Waiting for the Flash


PARIS ANDERSON. Waiting for the Flash. [Orem, Utah]: Scotlin, 1988. 133 pp. $7.95 paperback.

Waiting for the Flash, a novella by Paris Anderson, is a mature, engaging look at the LDS mission experience. The story is told through the eyes of Elder Ron Say, a twenty-year-old “tough guy” called to serve in the Mexico Torreon Mission.

The format of the book—daily journal entries—is an approach that wouldn’t work for most missionary stories. The ordinary mission primarily contains dull, routine days punctuated only occasionally by memorable highs and lows. The journal format works well here, though, for three reasons. First, Elder Say is not a typical missionary. He abounds in paradoxes: tough, yet gentle; sweet, yet crude; insightful, yet confused; a repentant sinner, yet one who can’t forgive himself; a genuinely Christian person, yet one who can’t become the idealized straight Mormon missionary. Second, the settings cover three distinct areas, each containing vivid, astute observations and social commentary: the Missionary Training Center in Provo, the California Los Angeles Mission (where the missionaries wait for their visas), and the Mexico Torreon Mission. Finally, Elder Say’s mission gets shortened by eight months because of medical problems. One doesn’t have to read 730 journal entries! In fact, the least absorbing parts of the book are those few weeks when Elder Say is at peace with himself and his companions and when several investigators are responding well to their message. Although many investigators are mentioned, the reader never gets to know these people well enough to become emotionally involved with them because the focus of this book is Elder Say.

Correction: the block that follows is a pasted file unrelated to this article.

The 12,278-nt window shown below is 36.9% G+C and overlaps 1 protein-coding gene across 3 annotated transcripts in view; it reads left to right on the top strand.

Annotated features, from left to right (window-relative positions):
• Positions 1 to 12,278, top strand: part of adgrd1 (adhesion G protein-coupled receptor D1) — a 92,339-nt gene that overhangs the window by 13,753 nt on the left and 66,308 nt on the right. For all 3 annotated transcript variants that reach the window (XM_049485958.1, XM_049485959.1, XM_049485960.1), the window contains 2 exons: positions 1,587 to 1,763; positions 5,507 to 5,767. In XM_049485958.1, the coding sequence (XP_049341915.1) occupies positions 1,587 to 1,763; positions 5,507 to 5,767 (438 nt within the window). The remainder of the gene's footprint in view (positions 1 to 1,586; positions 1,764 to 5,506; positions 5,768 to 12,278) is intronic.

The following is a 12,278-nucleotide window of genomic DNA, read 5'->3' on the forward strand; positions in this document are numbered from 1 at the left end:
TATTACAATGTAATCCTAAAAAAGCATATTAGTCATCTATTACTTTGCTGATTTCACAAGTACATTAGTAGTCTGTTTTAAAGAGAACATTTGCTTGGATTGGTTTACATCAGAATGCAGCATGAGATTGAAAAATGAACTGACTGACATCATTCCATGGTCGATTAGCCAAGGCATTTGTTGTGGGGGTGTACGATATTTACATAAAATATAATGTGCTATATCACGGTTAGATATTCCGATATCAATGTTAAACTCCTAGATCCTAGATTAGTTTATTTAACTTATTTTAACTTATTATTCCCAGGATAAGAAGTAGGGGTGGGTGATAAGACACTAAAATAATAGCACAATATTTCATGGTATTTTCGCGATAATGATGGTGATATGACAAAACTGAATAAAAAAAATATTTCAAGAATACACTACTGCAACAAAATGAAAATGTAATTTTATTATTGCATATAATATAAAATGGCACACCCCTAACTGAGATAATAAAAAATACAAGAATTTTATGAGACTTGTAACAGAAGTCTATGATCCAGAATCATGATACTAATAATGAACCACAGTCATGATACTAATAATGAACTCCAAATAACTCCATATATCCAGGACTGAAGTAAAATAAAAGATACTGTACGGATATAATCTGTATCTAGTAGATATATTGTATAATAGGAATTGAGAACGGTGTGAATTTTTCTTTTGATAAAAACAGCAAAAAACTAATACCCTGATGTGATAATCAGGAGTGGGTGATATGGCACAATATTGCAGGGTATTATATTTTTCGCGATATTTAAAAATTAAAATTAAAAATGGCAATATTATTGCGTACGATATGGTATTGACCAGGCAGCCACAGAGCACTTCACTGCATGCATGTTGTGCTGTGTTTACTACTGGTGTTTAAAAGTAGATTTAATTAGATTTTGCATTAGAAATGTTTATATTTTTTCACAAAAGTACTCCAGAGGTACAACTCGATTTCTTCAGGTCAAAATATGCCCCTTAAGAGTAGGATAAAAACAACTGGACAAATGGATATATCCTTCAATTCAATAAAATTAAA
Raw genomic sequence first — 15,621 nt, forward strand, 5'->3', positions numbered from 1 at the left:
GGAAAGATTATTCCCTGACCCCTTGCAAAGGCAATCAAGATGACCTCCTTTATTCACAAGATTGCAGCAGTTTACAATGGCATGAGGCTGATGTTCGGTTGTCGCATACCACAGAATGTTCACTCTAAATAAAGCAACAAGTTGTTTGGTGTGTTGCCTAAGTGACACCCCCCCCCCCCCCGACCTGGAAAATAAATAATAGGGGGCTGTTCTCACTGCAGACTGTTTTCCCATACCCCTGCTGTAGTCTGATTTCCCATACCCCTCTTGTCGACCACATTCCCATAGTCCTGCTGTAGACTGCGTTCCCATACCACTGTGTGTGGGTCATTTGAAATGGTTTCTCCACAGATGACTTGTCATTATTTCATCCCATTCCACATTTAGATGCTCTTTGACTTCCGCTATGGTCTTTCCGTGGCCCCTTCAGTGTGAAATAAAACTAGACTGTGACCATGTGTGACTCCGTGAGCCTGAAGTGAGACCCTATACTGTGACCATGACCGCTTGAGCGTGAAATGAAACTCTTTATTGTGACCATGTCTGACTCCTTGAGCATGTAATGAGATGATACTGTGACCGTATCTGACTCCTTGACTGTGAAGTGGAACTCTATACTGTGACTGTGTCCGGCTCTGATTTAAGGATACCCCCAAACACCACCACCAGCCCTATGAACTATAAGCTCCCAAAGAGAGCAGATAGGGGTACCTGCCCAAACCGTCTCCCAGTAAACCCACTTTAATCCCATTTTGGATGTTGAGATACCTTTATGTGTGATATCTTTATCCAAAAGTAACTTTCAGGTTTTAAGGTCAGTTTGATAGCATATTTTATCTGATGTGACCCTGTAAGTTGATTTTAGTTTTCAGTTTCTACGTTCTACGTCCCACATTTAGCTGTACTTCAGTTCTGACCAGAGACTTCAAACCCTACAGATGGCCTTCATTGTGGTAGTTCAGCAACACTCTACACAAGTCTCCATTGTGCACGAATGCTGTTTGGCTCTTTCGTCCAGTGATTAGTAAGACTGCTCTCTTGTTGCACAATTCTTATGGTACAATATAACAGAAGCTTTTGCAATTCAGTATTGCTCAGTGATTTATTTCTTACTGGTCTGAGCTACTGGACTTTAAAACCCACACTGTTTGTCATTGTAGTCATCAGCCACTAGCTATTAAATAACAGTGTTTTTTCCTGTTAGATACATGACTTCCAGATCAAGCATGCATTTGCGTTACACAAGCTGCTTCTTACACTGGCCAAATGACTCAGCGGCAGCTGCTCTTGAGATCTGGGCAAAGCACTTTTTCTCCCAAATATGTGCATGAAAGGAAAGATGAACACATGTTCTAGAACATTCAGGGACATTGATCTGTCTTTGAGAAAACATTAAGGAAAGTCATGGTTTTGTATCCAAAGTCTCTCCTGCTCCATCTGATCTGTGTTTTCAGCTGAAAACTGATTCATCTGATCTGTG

Despite this one-dimensional approach, Waiting for the Flash is remarkably compelling. In fact, I enjoyed it as much as any literary piece I have read describing the Mormon missionary experience. I enjoyed its frequent, sometimes raucous humor and appreciated its insights and honesty. The hurt, the pain, the introspection, the hope, the faith, the growth, and the implied judgments of the system are real—and important to understand.